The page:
-- LAPD Assistant Chief Jorge Villegas was accused of having improper sexual relationships with officers under his command shortly before his sudden retirement last week, sources have told The Times.

-- State officials have abolished a long-criticized Compton water district and appointed the L.A. County Department of Public Works to take over.

-- In East L.A., more than 200 students gathered at a cemetery to build altars for the Day of the Dead while exploring the importance of family and ancestors.


-- San Diego will pay nearly $1.5 million to settle two lawsuits involving exotic dancers who say their constitutional rights were violated during strip club raids.


-- The L.A. Film Festival won’t be back. Its organizer, Film Independent, plans to shift its resources into more year-round events.

-- Netflix will put three of its big upcoming releases in theaters for exclusive periods, breaking from its streaming-centric strategy.


-- Oscar-winning actress Cate Blanchett plays 13 characters, each spouting a manifesto, in a multi-channel film installation opening in L.A. this weekend.

-- Composer Steve Reich reflects on 30 years of Minimalism and his new L.A. Phil world premiere.


-- Under pressure from Congress, the Trump administration called for a cease-fire in Yemen’s bitter civil war for the first time.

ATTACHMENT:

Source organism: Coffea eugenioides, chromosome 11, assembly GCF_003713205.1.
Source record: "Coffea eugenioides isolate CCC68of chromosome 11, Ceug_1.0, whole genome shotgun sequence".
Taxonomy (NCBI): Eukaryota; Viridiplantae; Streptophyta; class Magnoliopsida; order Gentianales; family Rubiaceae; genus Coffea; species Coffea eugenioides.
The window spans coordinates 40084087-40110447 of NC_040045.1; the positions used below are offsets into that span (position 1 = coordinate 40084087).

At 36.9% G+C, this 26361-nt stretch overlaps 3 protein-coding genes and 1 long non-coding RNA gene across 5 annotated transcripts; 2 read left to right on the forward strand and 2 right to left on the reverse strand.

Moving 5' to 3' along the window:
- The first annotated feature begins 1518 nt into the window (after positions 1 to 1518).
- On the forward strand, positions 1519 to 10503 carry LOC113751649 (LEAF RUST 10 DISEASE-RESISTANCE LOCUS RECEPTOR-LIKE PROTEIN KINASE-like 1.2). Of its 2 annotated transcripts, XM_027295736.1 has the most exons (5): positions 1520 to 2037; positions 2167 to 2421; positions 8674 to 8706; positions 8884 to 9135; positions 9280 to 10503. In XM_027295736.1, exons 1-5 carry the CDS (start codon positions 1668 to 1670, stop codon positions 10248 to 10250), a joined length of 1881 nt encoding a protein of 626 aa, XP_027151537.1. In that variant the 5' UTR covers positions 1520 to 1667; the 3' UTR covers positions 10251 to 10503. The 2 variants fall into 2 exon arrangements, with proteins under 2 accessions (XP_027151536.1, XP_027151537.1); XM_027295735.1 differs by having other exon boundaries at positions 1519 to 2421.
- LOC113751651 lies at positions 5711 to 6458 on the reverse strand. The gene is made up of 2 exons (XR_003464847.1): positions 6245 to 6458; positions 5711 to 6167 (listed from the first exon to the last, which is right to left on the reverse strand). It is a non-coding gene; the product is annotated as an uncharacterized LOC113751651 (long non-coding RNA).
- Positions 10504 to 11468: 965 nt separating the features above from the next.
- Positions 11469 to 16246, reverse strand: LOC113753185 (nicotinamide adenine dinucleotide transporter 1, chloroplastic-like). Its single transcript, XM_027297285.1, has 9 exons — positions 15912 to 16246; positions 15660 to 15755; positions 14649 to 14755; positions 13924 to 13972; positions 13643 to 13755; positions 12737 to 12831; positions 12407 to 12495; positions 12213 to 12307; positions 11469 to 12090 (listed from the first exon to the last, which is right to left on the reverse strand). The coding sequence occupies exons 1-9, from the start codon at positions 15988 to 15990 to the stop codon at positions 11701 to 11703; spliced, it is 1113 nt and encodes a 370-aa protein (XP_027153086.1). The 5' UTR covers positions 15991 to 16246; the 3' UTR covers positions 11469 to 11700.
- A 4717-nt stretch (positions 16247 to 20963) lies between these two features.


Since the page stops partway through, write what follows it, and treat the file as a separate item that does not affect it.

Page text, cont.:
-- Officials have identified a Mafia hit man as a suspect in the killing of James “Whitey” Bulger, the 89-year-old former Boston mobster who was beaten to death in a West Virginia prison.

-- The Supreme Court of Pakistan has acquitted a Christian woman who had been sentenced to death in 2010 for insulting the Prophet Muhammad. The ruling has set off protests and threats of violence.

-- India just unveiled the world’s tallest statue, and you might be surprised whom it depicts.



-- Brian Williams’ late-night show, “The 11th Hour,” has given him a voice in the national conversation again, something that 3½ years ago would’ve been hard to believe.

-- Tesla delivered an awesome earnings surprise. How come no one saw it coming? Perhaps that will be revealed in its 10-Q report.


-- The Dodgers say the team and pitcher Clayton Kershaw have agreed to extend the deadline on his decision whether to opt out of his contract to 1 p.m. Friday.


-- The Lakers narrowly escaped with a victory against the Mavericks, winning 114 to 113, in a game they led by 18 points in the first half.


-- Get up and vote. Don’t sit there and let the country fall into chaos.

-- Research shows that when local law enforcement agencies partner with Immigration and Customs Enforcement, it produces significant harm to children, schools and communities.



-- The debate over how to cover migrants and Trump’s preelection pronouncements. (CNN)

-- What’s Rudy Giuliani been up to in Russia, Armenia and Ukraine? (ProPublica)

-- How did the Victorian mansion end up becoming the quintessential haunted house? (JSTOR Daily)



They have names like Guerrilla Tacos, Porridge + Puffs, Banh Oui, Burgers Never Say Die and Trudy’s Underground Barbecue. For the last few years, they’ve been among the crème de la crème of L.A.’s food truck and pop-up scene. But operating out of a clunky truck or a backyard can only take you so far, which is why these nonconformists are opening up their own bricks-and-mortar establishments.